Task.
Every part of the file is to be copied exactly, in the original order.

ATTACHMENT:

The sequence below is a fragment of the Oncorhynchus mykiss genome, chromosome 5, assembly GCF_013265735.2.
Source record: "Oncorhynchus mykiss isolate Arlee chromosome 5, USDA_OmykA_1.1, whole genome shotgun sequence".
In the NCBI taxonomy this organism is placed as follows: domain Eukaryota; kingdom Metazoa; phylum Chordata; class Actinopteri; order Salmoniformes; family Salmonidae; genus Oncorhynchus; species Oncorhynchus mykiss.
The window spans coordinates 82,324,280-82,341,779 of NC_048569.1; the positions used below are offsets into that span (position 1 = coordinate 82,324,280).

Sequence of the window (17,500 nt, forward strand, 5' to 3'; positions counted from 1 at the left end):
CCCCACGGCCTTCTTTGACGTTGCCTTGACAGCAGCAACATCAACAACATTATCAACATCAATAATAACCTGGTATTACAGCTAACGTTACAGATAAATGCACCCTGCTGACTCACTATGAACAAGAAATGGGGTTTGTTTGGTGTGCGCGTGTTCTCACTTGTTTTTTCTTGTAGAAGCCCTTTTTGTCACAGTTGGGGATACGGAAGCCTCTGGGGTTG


The sequence below is a fragment of the Oncorhynchus mykiss genome, chromosome 5, assembly GCF_013265735.2.
Source record: "Oncorhynchus mykiss isolate Arlee chromosome 5, USDA_OmykA_1.1, whole genome shotgun sequence".
In the NCBI taxonomy this organism is placed as follows: domain Eukaryota; kingdom Metazoa; phylum Chordata; class Actinopteri; order Salmoniformes; family Salmonidae; genus Oncorhynchus; species Oncorhynchus mykiss.
The window spans coordinates 82,324,280-82,341,779 of NC_048569.1; the positions used below are offsets into that span (position 1 = coordinate 82,324,280).

Sequence of the window (17,500 nt, forward strand, 5' to 3'; positions counted from 1 at the left end):
CCCCACGGCCTTCTTTGACGTTGCCTTGACAGCAGCAACATCAACAACATTATCAACATCAATAATAACCTGGTATTACAGCTAACGTTACAGATAAATGCACCCTGCTGACTCACTATGAACAAGAAATGGGGTTTGTTTGGTGTGCGCGTGTTCTCACTTGTTTTTTCTTGTAGAAGCCCTTTTTGTCACAGTTGGGGATACGGAAGCCTCTGGGGTTG